Cloudy Skies in Southern California

Maybe someone had told them that two weird guys were coming over from England. Or maybe they laid on some typical English weather just in case. Either way, we felt quite at home in Southern California this time - San Diego presented us with grey skies, persistent clouds, and a sprinkle of rain as well. Makes a change from baking in the sun outside, and then freezing to death inside with the air-conditioning. Just a shame, then, that they had some really nice weather back in England (sunny days and warm!) while we were away.

So what were we doing in San Diego last week? Obvious - attending the Microsoft TechEd 2004 Conference so as to shamelessly plug our latest books, and meet up with publishers, developers, evangelists, consultants, marketing people, bar staff (where possible), and in fact anyone who might offer us a job. Despite best intentions to see as many of the sessions I could, the whole week rapidly seemed to descend into a continuous stream of meetings. Well, in between the eating of great steaks and seafood, and the drinking of beer.

Still, as you can see from the photo here, I managed to spend some time wearing a daft T-shirt and manning the Sams booth. I can't remember what this conversation was actually about, but it was obviously becoming quite animated at this point. I was probably rambling on about XQuery, or politics, or some mind-boggling combination. Seems everyone I met wanted to talk about the state of the world, and what we "Brits" think. I must say I tried to avoid this topic area as much as possible, though maybe I was less than successful as the thirsty evenings wore on.


Anyway, the T-shirts were actually really good. Sams has adopted an "old-time circus" theme this time, and Dave and I seemed to have been selected as either acrobats or tight-rope walkers - it was hard to be sure which from the picture. The slogan read "Latest and Greatest Thriller from the ASP.NET Masters", and Dave demonstrated his circus skills by juggling with a selection of items, as you can see here.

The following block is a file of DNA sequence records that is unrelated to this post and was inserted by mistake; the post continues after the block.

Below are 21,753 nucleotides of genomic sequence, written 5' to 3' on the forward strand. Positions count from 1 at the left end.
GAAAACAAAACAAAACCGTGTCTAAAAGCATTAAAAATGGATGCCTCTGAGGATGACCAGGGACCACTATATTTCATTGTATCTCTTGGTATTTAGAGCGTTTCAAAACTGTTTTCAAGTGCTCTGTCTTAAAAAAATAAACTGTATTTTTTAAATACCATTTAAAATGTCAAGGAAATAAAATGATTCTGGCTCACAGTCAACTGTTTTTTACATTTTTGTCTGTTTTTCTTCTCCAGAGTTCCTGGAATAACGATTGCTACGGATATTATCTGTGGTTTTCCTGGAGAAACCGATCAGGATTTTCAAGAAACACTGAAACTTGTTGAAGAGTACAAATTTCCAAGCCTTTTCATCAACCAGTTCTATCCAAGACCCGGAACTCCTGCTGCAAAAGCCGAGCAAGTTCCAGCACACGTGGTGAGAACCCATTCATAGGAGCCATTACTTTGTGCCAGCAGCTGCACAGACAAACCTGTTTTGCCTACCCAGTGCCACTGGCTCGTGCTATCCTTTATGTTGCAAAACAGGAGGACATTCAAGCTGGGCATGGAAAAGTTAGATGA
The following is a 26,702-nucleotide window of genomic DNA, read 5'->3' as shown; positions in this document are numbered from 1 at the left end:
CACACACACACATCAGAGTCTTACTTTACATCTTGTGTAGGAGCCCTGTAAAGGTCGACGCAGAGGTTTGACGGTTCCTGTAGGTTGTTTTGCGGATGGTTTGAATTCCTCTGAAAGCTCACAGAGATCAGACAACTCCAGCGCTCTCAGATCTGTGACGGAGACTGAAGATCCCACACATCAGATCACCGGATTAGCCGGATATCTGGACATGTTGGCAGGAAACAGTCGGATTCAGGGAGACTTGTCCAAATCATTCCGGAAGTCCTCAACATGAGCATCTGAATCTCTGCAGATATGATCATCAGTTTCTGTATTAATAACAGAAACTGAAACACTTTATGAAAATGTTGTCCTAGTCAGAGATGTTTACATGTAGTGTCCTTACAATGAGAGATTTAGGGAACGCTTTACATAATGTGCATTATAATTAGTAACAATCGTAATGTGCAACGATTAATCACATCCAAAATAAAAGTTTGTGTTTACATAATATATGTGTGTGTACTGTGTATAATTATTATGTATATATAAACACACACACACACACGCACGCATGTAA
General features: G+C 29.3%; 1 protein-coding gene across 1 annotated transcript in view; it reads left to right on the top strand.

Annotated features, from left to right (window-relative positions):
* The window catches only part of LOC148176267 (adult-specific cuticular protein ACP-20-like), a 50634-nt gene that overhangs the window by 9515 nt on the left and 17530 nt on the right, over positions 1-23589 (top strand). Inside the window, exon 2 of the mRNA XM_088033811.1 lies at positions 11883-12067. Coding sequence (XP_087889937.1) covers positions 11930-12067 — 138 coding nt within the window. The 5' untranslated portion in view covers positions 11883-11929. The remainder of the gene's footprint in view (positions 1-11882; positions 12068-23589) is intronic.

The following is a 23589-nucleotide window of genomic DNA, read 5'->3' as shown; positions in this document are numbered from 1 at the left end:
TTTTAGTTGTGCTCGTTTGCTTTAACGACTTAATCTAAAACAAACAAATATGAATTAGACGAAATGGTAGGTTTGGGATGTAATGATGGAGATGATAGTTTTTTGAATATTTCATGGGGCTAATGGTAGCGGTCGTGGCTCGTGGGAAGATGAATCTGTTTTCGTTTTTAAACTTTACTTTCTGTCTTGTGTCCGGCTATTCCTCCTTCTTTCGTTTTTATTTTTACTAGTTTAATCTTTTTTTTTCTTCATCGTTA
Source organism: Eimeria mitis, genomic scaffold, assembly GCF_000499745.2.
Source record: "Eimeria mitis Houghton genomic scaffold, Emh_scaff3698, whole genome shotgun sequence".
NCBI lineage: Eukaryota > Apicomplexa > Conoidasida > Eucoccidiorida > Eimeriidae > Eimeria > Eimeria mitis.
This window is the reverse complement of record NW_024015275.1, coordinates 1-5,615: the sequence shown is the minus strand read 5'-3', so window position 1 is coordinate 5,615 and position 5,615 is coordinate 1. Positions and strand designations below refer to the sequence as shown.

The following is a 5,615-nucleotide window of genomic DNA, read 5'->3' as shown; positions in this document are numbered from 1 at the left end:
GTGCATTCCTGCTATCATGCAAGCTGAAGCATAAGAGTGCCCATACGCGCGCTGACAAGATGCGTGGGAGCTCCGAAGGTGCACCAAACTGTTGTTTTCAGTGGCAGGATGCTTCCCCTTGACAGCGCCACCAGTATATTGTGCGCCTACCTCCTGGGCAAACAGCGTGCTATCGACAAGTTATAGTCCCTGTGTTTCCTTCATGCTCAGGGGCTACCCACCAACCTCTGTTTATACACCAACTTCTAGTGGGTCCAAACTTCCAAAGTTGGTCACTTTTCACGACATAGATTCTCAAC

I have no such abilities, though tight-rope walking was a skill that I gained during my previous career in the world of commerce. Suffice to say that I managed to resign before the roof fell in that time, though I did take a tumble with the Wrox collapse last year. I suppose I ought to insert some feeble pun based around safety nets and Microsoft .NET here. Tell you what, I'll leave it to you to enter your own:

- - -   - - - - -   - - -   - - - - - -   - - - - - -   -   - - - - -   - - - !

Glad we got that over with... and if your effort is any good, send it to us and we'll fill in the blanks here. We might even send you a prize.

As well as meeting people, Dave and I were there for book signings. We did one for Wrox, and one (shown here) for Sams. I enjoy these kinds of events, though the positioning meant that we were struggling to attract the passing delegates' attention, and the timing meant we were competing with lunch. I always wonder if we shouldn't position the benches as a chicane, like on a racing circuit, or employ some burly security guys to round up stray attendees. Still, I reckon we signed more than three copies at least ... maybe we should wear the wigs next time.

Even though I saw only a small selection of the sessions, it was a good conference. I'm told that it was a sell-out, with around 11,000 present - which (combined with the sell-out at PDC last November) bodes well for the future. And there were exciting new products to get to grips with as well. ISA Server 2004, the Office Business Framework, and many others. And useful installation/integration sessions on Exchange Server 2003 and Windows Server 2003. Plus, of course, .NET and general development sessions. I was particularly keen to follow the ADO.NET and System.Xml developments, as we're working on a book about just these topics now. And, in case you haven't heard already, I can tell you that there is some great stuff coming in version 2.0.

Weirdest thing of all: huge posters inside and outside the conference center, and massive publicity efforts, for Windows XP Service Pack 2. OK, I know that it's a major SP release, with lots of important features, but massive advertising for a Service Pack? I suspect that Microsoft spent more money printing the posters and banners than the average developer earns in a year.


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